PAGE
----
I’ve been reflecting a lot on how difficult it is to bridge the gap between ideas and reality. This was made clear last week in our discussing of IEHospitality and trauma informed practices, and it is clear in this week’s consideration of the internet. The ‘reading’ (podcast) for this week, “The Internet of the Good, the Bad, and the Ugly,” is laden with ideas around the world of technology and the internet and the tricky relationship they have with reality. Boyd addresses issues covering community, teenagers use of the internet and the societal factors that are at play in their approach, and the need to teach kids to think critically about their internet/tech use – despite the fact they seem to be more at home with the technology than those who might mentor them.
The idea that stood out the most to me in considering tricky relationships with reality was the way that the internet and computers were expected to do great things around equality. As Boyd says, the hope was that “…the Internet would be this magical transformation, it would create a level of egalitarianism, it would be the freeing democratic mechanism for the world writ large, it would bring about the next Enlightenment …” When I heard this, it reminded me a lot of the conversations we had last semester in Writing Theory and Practice about the internet and education and the disconnect that existed there too.
The internet, when it was first becoming widespread, was this wonderfully novel tool with the potential for learning in new ways. People had access to information and each other like never before, and it felt exciting in terms of the possibilities this offered for learning and connecting. We discussed several times how this was especially the case in terms of being part of a global community. When you stepped online, you were no longer just part of your small world, you were part of the ‘World Wide Web’. But when it came to education and being part of a world community, there were still old problems breaking down new ideas – especially in the case of equity and equality.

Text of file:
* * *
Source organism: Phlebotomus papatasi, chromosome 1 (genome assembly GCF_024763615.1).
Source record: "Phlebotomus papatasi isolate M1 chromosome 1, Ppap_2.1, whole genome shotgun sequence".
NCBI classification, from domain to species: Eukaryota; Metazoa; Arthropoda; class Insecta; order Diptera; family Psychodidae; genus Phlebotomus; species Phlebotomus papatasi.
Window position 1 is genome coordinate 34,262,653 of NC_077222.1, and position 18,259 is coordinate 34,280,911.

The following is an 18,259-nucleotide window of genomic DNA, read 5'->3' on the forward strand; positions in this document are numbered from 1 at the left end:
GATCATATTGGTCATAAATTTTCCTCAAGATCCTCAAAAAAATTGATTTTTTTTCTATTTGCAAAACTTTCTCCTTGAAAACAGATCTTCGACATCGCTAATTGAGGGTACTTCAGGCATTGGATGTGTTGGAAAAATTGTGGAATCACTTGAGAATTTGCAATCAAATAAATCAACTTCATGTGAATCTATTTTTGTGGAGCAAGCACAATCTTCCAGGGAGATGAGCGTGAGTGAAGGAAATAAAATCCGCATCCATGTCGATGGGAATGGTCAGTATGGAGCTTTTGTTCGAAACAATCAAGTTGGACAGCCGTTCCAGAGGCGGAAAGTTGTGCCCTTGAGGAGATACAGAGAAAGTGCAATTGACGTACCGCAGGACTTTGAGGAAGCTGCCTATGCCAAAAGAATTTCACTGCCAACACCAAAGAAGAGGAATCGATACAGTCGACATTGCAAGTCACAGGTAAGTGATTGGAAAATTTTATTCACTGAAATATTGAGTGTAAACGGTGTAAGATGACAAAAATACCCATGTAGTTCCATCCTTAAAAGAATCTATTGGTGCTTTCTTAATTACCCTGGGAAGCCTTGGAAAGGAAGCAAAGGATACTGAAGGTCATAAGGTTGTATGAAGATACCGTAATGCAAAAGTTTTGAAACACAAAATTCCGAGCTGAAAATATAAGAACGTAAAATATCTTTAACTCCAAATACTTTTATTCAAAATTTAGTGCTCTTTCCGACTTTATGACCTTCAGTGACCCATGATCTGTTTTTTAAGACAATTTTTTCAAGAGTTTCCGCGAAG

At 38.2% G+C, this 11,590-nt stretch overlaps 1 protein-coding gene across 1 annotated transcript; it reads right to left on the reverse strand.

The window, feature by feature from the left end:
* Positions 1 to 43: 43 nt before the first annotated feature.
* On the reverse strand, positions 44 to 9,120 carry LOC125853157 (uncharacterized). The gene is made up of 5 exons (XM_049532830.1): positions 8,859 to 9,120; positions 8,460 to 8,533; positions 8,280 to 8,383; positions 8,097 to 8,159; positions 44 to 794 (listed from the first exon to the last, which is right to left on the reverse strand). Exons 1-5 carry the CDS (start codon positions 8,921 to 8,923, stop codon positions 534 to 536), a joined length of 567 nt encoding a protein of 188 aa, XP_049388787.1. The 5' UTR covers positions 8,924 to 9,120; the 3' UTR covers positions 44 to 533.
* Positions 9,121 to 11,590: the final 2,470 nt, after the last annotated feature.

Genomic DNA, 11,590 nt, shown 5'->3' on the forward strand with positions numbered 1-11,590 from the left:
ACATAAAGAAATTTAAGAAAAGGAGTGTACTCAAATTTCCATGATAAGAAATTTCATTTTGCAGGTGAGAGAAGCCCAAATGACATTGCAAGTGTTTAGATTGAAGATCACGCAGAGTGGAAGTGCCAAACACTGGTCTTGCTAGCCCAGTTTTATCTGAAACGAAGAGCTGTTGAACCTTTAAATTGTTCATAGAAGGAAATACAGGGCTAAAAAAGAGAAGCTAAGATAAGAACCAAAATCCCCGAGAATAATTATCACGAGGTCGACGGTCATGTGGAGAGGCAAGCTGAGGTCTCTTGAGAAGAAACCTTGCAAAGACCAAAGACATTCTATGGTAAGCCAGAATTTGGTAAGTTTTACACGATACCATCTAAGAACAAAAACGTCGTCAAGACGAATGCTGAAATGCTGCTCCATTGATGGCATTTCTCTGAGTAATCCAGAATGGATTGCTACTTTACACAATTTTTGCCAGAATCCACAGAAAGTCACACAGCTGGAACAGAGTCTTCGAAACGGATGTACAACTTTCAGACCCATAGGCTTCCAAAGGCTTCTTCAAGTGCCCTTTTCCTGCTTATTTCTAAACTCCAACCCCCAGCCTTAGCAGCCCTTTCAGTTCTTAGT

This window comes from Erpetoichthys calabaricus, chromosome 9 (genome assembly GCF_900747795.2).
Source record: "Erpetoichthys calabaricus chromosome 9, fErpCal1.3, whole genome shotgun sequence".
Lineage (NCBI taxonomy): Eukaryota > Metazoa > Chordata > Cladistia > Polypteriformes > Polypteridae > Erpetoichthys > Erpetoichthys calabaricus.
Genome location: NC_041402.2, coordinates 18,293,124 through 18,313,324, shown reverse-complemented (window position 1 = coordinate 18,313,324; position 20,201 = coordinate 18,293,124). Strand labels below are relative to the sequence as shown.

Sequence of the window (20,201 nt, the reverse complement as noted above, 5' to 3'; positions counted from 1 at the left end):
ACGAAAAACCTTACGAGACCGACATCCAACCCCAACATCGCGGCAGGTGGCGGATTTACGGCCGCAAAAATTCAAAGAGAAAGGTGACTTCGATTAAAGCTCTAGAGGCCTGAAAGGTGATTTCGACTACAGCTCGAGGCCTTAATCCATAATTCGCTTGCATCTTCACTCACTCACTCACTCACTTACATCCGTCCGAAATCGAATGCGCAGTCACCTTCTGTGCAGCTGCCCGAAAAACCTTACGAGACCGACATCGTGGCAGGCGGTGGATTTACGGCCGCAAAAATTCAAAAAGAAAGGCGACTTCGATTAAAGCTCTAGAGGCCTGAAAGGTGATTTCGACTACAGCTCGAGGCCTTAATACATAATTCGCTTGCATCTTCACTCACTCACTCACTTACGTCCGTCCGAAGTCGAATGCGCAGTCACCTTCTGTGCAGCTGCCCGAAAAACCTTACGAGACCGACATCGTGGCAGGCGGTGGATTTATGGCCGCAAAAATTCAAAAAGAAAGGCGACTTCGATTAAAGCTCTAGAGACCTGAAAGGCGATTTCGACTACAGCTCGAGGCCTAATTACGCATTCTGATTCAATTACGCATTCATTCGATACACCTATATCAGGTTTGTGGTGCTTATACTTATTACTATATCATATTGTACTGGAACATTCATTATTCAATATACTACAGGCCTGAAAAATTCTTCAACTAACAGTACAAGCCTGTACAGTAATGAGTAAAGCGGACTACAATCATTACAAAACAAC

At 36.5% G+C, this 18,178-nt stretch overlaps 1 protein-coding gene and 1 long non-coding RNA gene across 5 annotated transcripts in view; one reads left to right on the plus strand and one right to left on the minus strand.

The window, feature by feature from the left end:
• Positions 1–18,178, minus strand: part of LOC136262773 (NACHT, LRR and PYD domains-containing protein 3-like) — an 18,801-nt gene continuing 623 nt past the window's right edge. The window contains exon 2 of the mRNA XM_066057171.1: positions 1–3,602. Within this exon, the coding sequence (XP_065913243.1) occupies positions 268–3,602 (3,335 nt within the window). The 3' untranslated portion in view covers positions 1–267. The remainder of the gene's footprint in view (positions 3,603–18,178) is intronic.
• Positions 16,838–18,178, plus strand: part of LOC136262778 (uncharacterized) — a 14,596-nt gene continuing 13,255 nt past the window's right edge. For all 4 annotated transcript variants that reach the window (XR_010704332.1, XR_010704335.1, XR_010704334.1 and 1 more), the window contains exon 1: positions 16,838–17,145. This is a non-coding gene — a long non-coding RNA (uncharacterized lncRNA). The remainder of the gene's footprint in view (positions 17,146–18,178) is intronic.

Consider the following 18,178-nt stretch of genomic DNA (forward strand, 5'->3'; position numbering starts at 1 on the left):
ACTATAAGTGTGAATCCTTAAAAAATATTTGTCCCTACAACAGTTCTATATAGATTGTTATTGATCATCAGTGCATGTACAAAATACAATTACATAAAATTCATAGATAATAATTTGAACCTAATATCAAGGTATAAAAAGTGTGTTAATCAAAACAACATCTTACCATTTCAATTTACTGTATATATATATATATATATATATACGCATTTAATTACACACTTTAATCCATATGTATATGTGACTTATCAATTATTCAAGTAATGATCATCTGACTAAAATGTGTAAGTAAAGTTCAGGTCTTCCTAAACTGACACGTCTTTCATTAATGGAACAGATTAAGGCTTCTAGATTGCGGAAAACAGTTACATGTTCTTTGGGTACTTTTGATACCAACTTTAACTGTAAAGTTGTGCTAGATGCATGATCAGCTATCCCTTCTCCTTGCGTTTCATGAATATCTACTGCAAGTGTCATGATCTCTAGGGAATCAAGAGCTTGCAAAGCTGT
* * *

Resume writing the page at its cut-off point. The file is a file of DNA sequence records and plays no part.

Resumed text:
It says a lot that when the internet became less a strange new phenomena and more an everyday necessity that we realized just how much it wasn’t doing what was hoped for in terms of equality. As Boyd points out, everything that is happening in reality is brought into virtual reality; and as much as we want to think it doesn’t, this includes all the bad parts. I mean really, how can something “made up of people” do anything BUT drag in all our messy humanity?
I think in many ways, the idea that the internet would be a wonderful equalizing tool wasn’t a bad idea, and that in some ways there has been a kind of equalizing influence in certain areas. Namely, it has created ways for certain communities to access support in ways not possible in the past; it has changed access and consumption of information similar to the way the printing press opened up the path for literacy to be more widely accessible; and it has allowed people from all backgrounds to have a voice and platform in the form of social media. But even within these areas, we find a similar dynamic discussed last week with VConnecting and IEHospitality – if you aren’t being intentional about making sure the tools, platforms, practices, theories, spaces, etc. that you are putting in place to meet needs like equity and equality, they will be absorbed back into the larger issue you are trying to fight. If they can barely meet some needs by being intentional, how can they meet any needs without intentionality?
To be honest, I don’t have much to bring to this conversation that is new other than to kind of just state that I feel a sense of discouragement. There are so many amazing ideas out there; and truthfully, many ARE being able to be applied in real practice with real impact, but there is still so much disconnect between the two.
I started this reflection saying that I was struggling with idea vs reality, and that the internet is one more example of how faulty this dynamic can be if we aren’t intentional in the way we a) make it do what we are hoping it will and b) work on the reality that is actively influencing it. So what is to be done about pipedreams that feel like they should be true, but just can’t stand up against reality? How do we start creating practices that don’t feel like black mirrors reflecting back realities we don’t want, but continue to perpetuate?
I think these are the questions we have to keep at the forefront of our minds as we consider the post-pandemic university, what our roles are as digital citizens, and the ideas and practices we are bringing with us into the future as a society.